Yesterday I had the enormous privilege and honor of watching James Cameron’s The Abyss on the big screen, sitting next to the movie’s concept designer Ron Cobb. The last time I saw the film in a cinema was at a preview before its release in 1986.
The scene in this clip is a trademark Cameron setup.
Remember the unobtainium – ‘floating rock’ scene in Avatar? That is a case of exposition that some love and others loathe.
This scene from The Abyss sits around about the same time into this movie and sets up an equally important concept, which will be crucial in the movie’s climax.
The scene is in my view one of the most supreme examples of exposition. It combines character and tension with essential story information.
It shows how James Cameron has always been a tremendously gifted screenwriter.
In fact – and contrary to the unobtainium scene – Ron Cobb confirmed to me that the fluid breathing system is not sci-fi but fact. Hippy’s rat is submerged in actual fluid breathing system liquid and in this scene it is really breathing underwater. Apparently, Beany the rat survived for quite a while afterwards and died of natural causes.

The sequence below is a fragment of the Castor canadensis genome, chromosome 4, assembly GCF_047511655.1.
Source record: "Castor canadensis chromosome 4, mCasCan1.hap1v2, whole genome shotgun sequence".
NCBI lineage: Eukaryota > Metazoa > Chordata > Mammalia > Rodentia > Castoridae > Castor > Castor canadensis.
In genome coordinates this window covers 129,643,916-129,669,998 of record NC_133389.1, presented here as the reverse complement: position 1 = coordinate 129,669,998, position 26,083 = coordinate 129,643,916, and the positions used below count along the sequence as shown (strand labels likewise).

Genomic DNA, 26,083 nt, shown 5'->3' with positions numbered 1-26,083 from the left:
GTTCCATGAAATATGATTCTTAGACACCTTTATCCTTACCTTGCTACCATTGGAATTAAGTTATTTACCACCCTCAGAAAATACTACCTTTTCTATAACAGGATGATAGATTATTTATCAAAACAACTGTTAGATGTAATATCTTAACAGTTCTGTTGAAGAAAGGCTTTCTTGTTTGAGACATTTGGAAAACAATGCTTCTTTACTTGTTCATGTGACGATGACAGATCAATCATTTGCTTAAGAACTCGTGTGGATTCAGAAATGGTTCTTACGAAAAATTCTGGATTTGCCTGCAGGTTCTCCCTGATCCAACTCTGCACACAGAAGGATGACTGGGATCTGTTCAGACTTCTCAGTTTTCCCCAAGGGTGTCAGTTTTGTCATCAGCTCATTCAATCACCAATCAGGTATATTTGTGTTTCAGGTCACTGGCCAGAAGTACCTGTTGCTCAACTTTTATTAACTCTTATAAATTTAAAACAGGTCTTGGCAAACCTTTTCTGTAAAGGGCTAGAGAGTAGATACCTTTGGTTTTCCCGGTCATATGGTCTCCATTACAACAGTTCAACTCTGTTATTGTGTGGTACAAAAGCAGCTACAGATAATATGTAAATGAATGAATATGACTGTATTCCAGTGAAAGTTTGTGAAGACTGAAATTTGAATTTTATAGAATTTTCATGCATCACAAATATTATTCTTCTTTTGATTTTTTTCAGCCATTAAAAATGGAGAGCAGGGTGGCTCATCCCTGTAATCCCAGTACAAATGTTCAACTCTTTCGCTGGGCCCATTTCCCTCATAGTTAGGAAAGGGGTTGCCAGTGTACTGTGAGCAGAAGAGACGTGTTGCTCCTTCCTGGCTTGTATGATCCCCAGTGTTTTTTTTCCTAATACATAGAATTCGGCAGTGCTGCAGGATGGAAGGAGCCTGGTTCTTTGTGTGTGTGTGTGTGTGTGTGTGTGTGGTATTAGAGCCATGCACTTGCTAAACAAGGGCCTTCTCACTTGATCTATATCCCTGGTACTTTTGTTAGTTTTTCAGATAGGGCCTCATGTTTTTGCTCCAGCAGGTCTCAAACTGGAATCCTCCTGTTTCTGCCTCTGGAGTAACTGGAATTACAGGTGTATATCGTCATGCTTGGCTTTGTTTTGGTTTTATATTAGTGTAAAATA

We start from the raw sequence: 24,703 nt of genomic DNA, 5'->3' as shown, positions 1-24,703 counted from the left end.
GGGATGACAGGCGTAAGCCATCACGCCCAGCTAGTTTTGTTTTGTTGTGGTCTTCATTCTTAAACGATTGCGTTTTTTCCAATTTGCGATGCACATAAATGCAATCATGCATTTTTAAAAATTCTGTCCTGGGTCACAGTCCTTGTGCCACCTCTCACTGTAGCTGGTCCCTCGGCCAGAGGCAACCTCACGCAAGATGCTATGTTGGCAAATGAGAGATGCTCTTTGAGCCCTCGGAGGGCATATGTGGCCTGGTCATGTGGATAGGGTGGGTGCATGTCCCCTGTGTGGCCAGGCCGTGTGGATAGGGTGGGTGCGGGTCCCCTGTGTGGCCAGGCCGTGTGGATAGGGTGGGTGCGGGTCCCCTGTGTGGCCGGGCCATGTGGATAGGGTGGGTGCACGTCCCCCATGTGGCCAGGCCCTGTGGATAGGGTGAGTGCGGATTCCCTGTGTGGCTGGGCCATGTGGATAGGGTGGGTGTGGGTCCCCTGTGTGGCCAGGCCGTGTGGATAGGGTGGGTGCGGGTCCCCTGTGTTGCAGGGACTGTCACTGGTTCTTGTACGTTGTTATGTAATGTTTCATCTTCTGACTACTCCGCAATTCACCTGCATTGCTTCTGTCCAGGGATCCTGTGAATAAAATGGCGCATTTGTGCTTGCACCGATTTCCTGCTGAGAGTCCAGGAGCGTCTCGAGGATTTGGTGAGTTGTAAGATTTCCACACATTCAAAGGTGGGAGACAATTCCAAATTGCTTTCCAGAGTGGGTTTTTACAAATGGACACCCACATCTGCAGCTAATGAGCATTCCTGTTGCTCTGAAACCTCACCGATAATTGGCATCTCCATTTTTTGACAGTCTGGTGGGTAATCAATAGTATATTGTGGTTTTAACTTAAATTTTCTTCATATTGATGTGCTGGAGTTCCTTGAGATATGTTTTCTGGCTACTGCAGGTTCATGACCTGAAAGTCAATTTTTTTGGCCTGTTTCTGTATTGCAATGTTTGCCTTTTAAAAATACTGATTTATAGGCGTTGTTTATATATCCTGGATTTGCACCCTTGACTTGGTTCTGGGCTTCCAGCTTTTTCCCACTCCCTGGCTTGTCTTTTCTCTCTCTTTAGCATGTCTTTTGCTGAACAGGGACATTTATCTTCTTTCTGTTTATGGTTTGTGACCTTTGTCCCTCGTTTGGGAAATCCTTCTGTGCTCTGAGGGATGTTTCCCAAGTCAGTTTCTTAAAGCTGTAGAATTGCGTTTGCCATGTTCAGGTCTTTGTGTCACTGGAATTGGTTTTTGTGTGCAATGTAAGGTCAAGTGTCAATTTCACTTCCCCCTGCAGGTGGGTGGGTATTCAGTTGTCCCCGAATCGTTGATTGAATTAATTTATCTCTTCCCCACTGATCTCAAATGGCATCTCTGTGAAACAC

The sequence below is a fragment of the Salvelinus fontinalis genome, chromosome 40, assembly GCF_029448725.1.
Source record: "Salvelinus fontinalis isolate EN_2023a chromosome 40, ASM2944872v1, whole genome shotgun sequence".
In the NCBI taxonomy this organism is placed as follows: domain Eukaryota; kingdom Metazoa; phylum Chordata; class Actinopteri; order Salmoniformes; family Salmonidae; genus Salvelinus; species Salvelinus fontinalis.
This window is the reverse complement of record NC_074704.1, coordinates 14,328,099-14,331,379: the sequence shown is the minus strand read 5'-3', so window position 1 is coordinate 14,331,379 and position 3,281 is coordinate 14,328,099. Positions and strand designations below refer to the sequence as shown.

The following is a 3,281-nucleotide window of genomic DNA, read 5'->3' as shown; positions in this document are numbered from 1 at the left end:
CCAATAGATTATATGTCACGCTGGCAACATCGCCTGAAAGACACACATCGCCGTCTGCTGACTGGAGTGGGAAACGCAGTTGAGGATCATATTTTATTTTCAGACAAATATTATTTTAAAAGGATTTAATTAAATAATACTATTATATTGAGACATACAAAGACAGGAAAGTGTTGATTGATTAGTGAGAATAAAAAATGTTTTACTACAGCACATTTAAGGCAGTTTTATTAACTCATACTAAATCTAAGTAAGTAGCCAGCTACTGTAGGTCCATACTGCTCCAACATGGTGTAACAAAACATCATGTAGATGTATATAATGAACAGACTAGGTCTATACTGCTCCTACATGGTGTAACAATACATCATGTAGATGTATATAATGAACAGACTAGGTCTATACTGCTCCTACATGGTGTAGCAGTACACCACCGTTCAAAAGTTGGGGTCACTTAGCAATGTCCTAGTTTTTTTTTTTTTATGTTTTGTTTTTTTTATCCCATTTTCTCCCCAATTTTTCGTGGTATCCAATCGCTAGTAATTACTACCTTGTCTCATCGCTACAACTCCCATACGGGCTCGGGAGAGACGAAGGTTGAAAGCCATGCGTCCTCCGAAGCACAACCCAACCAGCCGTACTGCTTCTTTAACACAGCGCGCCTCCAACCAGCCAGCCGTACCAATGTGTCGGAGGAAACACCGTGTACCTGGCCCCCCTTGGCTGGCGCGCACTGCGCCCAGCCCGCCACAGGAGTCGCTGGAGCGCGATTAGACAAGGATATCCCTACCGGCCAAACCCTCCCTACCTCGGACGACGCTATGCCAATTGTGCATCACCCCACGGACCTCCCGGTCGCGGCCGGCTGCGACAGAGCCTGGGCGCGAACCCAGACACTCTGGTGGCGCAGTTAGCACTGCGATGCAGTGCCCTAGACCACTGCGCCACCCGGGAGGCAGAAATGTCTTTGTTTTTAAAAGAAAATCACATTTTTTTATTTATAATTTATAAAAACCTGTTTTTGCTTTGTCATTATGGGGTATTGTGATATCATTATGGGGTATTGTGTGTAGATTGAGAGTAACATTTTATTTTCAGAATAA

(On the contrary – as you might have guessed – in the movie’s climax Ed Harris did not breathe liquid. The glass of his suit was tinted amber to suggest it was filled with the liquid.)
Karel Segers wrote his first produced screenplayat age 17. Today he is a story analyst with experience in international acquisition, development and production. He co-wrote Danger Close, the biggest budget Australian film of the decade, and has trained and consulted all over the world, including award-winners and Academy Award nominees. Karel ranks among the most influential people for screenwriting on social media, and speaks a handful of European languages, which he is still trying to find a use for in his present hometown of Sydney, Australia